For the spring conditions trial we decided to make things a little more interesting and opted for a 120 hour storage test. The boxes were filled as before on 4th April 2018, drains open and lids fitted. During the 120 hour storage period the highest recorded air temperature around the boxes was 14ºC, while the lowest overnight was 1ºC. The average temperature for the trial was 8.1ºC. These are fairly favourable temperatures for the storage of ice, perhaps a little warm for scale ice, however 120 hours represents quite a long storage period. After removing the lids on 9th April, the melt losses were again fairly negligible, which is a testament to just how good the IB500 boxes are. The level in each box had only dropped by around 50-60mm which considering the length of time the ice had been stored is very good. The question is, what condition was the ice in?


We tackled the scale ice first and as expected this proved to be a difficult job with a hard top crust and many frozen sections throughout the box. In the end it took around 16 minutes to empty the box due to the breaking of the ice required.

40% of ice found usable, 30% usable after some work breaking it apart, with the remainder unusable.

This is a bridge too far for scale ice and storage for these times and temperatures are not recommended.

Shovelling lumps of scale ice    

The granular flake was emptied next and unlike the first winter trial, the difference was night and day. There were only two small lumps found in the whole box and even these broke apart very easily after a tap with the shovel.

The rest of the ice was as loose and friable as when the box was filled.

The box was easily emptied in just under 8 minutes.

100% of the ice usable.

    Emptying the granular flake ice

Conclusions drawn from the Spring trial
While it was difficult to draw any clear conclusion from the winter trial, this trial left no doubt, 120 hours is far too long for ambient storage of scale ice, even at these fairly low temperatures. Granular flake ice on the other hand was almost perfect and apart from the small melt losses experienced no ill effects from this extended storage.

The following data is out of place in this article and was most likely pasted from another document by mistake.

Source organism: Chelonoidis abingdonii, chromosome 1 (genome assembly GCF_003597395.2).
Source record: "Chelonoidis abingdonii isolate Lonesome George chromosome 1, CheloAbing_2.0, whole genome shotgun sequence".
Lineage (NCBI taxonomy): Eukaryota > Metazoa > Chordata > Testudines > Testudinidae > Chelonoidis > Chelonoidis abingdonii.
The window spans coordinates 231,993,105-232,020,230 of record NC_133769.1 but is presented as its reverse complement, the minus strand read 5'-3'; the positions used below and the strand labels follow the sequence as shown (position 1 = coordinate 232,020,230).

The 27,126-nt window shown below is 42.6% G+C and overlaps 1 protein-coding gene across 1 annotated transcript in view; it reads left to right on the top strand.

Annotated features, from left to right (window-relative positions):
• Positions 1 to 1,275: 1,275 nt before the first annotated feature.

Summer conditions trial

Even though scale ice struggled during our spring trials above, we decided to take advantage of the 2018 heatwave in July and carry out a torture test on both ice types just to see what happens. As in the earlier trials, two boxes were filled, one with each type, drains opened and lids fitted as per best practice for storing ice. The boxes were filled on 19th July 2018 and stored outside in the sun for 120 hours with just the IB500 boxes for protection. The maximum recorded temperature during the trial was 23 and the minimum 11 with the average being 18.6 over the 120 hours. We expect big melt losses at these temperatures for both types, but what we really wanted to know was the condition of the remaining ice when the boxes were finally opened.
The box containing scale ice was opened first and as expected at this storage temperature and duration, melt loss was significant.  
    Scale ice bin after 120 hours of summer sunshine
  As is usual the ice had melted away from the side of the insulated container. Air is a good insulator, so after a certain gap has formed, usually after a few hours, melt from this direction tends to stop.
Air gap formed between ice and container wall    

The level in the box had dropped by around 270mm from the starting point of 700mm depth, so when combined with the shrinking away from the sides shown above represents a melt loss a little more than 40%.